City Council approves decreasing property taxes and updating cemetery
Burleson City Council approved decreasing Burleson’s property tax rate and updates to the Burleson Memorial Cemetery Monday at City Hall
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BURLESON – Burleson City Council approved decreasing Burleson’s property tax rate and updates to the Burleson Memorial Cemetery Monday at City Hall.
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Council approved Burleson finance director Martin Avila’s recommendation to decrease the property tax rate to $.6235 in fiscal-year 2023-24 from $.6572.
Although the overall tax rate is decreasing, Council approved Avila’s recommendation to increase the Maintenance and Operations No New Revenue Rate 3.5%, which is allowed without voter approval due to Senate Bill 2.
Council also approved updates to the Burleson Memorial Cemetery, which was part of councilmember Larry Scott’s concerns as he requested all parks and recreation projects to be held up for a year.
Scott requested all parks and recreation projects be held up for a year due to complaints about areas under the department’s responsibility he investigated for four weeks.
“During my investigation, several major issues were identified that directly impact operational cost and citizens’ quality of life,” Scott said.
Scott pointed to the cemetery’s expansion-area fees being delayed among “several” other issues at the cemetery. Other areas with complaints Scott pointed to were Bailey Lake, Shannon Creek Park, the Burleson Recreation Center (BRiCk) and Veterans’ Memorial Park.
“There is a major cost to correcting each of these issues, not just the financial costs, but the cost of faith and trust from the citizens of Burleson,” Scott said. “Some of the scars left behind may never heal.”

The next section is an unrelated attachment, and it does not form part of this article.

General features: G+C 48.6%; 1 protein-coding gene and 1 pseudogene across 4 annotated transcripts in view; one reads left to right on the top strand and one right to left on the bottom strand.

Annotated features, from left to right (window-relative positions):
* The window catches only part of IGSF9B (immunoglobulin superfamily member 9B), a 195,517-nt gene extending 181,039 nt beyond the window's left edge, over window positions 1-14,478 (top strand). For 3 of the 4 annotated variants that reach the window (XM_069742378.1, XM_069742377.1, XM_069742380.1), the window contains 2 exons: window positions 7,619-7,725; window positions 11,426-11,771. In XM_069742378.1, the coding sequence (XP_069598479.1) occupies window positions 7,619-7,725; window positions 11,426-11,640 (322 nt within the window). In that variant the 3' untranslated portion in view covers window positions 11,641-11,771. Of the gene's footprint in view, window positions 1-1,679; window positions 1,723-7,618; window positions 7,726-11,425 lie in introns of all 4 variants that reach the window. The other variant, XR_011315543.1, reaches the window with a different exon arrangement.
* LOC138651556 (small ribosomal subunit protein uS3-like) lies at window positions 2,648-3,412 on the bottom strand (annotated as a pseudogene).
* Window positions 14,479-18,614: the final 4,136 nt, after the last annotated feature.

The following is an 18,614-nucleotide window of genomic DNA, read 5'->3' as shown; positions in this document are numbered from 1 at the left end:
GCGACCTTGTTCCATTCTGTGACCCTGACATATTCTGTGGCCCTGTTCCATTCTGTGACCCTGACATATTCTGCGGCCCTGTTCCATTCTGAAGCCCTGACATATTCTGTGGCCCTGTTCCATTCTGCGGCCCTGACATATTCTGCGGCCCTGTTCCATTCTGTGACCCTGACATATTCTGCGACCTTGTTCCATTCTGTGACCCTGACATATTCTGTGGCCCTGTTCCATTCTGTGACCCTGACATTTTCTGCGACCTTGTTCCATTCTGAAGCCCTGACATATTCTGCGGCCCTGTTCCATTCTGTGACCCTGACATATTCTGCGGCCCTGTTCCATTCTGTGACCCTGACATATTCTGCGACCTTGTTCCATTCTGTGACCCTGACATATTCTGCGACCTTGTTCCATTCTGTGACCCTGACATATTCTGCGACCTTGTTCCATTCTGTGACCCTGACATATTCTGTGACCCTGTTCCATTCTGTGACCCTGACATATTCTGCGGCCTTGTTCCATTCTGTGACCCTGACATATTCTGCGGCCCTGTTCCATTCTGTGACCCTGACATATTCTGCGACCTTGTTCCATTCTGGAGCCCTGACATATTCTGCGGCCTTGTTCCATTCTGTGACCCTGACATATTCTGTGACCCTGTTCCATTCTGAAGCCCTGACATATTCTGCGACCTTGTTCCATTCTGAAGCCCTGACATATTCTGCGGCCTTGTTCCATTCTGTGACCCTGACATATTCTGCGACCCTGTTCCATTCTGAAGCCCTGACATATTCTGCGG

During the year moratorium Scott suggested, the city would develop parks and recreation-project maintenance plans to ensure sustainability and minimize capital loss, Scott said. After a year, the city manager would review plans for sustainability and accountability and make necessary adjustments.
“Hard decisions often arise when expert advice and data demonstrate the necessity for change,” Scott said. “Relying on evidence-based practices can lead to decisions that might not align with popular opinion but are more likely to produce positive outcomes in the long run.”
City manager Tommy Ludwig acknowledged there were missed opportunities with the cemetery.
“I think as we add additional assets into the system, it’s imperative that we consider what those operational costs are and to the extent that whether or not we can continue to maintain them based on current staffing levels,” Ludwig said.
Ludwig’s response answered many of Scott’s questions, Scott said.
Other parks and recreation projects from the five-year capital improvement plan could be pulled forward to offset the difference in the 2024 and 2025 funding, Scott said.
Scott was also concerned about the parks and recreation issues not being brought up to city council by parks and recreation and city leadership until “concerned and distressed” Burleson citizens contacted council. Burleson resident Bill Janusch complained about the cemetery Monday and at the city council meeting July 24.
Janusch pointed to 14 dead trees, 139 dead “larger bushes” and 458 dead “smaller bushes,” among other complaints.
“It’s pretty pathetic the way it looks right now, and I was hoping it would’ve been going a little bit better now,” Janusch said Monday. He added that he wants to see accountability and transparency in the resolution to these issues.
Council approved Burleson parks and recreation director Jen Basham’s recommendations to solve irrigation problems at the cemetery, which were among Janusch’s complaints.
Council also approved changing Burleson’s rules and regulations of cemeteries to include enhanced monument-installation specifications, requiring Burleson’s or its cemetery operators’ approval on all monument-installation companies and adding memorial-foundation specifications to strengthen foundations and include 18-inch piers to prevent leaning monuments.
Council also approved the cemetery board’s proposed fees for the cemetery expansion.
The cemetery board’s proposed fees include a $2,000 upright monument fee, a $1,700 flat monument fee and a $400 baby-space fee. The original cemetery area fees are a $1,450 monument fee and a $245 baby-space fee.
Council also approved proposed revisions to Burleson’s cemetery-operations contract with Lucas and Blessing, including disallowing Lucas and Blessing to increase space fees up to 10% annually, requiring council-approval on all fee increases and adding the newly approved fees.